"What's important to include", he continues, "is that I'm not looking at this as some nostalgic 'Hey those were the great times'. I'm not some veteran rocker pining for the glory days. It was constantly changing, and it's still constantly changing. But if you're trying to be a survivor and you're in it for the long hall - which I am - sustaining yourself through all that is a challenge."
To meet that challenge, Wolf set out to do what he has always wanted to do : make the kind of album that speaks to him the way all the great records he loves do. "Because I was in a band for so long - the Geils Band was together for more than seventeen years - it really took me a long time to get used to being a solo artist", he says. "It was not something I chose to do, and it didn't come easy. With this album, I wanted to take a step back and make a record that was intimate and personal. The music I've responded to always had a credibility between the singer and the song : Wilson Pickett's 'I Found A Love', Van singing 'Tupelo Honey', Muddy Waters singing 'Louisiana Blues'. You believe those singers, and I felt I hadn't fully acheived that on my previous solo records."
To attain that credibility, Wolf looked deep inside himself and then sought out some trusted people to work with. He and songwriter Will Jennings - who has collaborated with Eric Clapton, B.B. King and Steve Winwood - generated songs like "The Cold Heart Of The Stone" and "Long Way Back Again" that perfectly captured Wolf's state of mind. The legendary R&B guitarist Cornell Dupree plays on a couple of tracks, including Wolf's sprited take on O.V. Wright's soul chestnut, "I'd Rather Be (Blind, Crippled And Crazy)". And Keith Richards' sideman Steve Jordan co-produced and co-wrote the funny, heartfelt ballad "If You Wanna Be With Somebody".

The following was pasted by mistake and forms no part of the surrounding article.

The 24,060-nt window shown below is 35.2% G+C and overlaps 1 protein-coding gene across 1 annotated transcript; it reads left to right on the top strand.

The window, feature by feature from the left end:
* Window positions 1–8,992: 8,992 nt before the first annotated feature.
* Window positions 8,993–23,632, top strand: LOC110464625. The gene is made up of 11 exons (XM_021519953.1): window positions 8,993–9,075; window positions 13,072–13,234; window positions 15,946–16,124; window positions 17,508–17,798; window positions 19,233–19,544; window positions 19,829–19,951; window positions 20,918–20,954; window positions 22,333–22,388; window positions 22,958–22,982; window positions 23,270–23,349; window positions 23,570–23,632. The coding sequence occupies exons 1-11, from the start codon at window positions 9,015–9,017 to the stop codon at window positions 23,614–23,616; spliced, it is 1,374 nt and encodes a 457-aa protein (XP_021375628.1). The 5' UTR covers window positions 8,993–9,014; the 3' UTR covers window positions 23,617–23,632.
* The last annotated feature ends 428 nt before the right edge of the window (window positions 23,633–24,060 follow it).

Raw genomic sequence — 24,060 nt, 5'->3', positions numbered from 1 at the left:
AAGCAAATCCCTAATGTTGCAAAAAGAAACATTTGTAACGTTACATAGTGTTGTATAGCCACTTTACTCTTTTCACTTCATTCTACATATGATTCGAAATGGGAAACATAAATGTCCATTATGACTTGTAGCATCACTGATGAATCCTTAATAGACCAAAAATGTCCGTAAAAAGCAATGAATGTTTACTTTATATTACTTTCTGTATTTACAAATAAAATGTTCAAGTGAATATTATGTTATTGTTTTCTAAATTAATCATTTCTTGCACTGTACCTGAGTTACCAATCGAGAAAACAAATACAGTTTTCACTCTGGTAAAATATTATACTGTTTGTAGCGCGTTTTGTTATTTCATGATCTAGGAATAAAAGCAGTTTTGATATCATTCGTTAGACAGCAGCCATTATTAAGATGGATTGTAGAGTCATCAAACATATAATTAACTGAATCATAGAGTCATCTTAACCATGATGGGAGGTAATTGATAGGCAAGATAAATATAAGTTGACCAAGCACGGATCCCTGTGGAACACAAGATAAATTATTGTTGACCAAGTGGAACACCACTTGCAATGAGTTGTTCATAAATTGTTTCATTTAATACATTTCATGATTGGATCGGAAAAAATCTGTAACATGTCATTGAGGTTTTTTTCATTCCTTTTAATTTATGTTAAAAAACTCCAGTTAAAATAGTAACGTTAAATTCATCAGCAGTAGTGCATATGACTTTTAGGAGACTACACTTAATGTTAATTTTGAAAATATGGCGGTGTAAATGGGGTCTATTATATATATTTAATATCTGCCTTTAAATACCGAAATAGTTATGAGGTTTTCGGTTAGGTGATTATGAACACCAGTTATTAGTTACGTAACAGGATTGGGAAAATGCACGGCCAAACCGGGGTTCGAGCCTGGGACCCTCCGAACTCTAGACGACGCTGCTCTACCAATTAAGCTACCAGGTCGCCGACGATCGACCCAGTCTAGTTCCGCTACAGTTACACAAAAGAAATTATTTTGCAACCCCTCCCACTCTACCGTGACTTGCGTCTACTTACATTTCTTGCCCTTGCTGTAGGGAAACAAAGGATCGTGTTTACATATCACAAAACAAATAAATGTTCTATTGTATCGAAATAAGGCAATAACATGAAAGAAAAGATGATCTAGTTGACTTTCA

Wolf has the full support of his record company behind him, as well. "Peter is one of a kind, a larger-than-life character at a time when there's a real shortage of those", say Danny Goldberg, the president of Mercury Records. "There are rock radio stations who want to play him, and magazines and newspapers that want to write about him. When you make a record that has some magic in it - and Peter has made the exact record he needed to make - a little exposure goes a long way.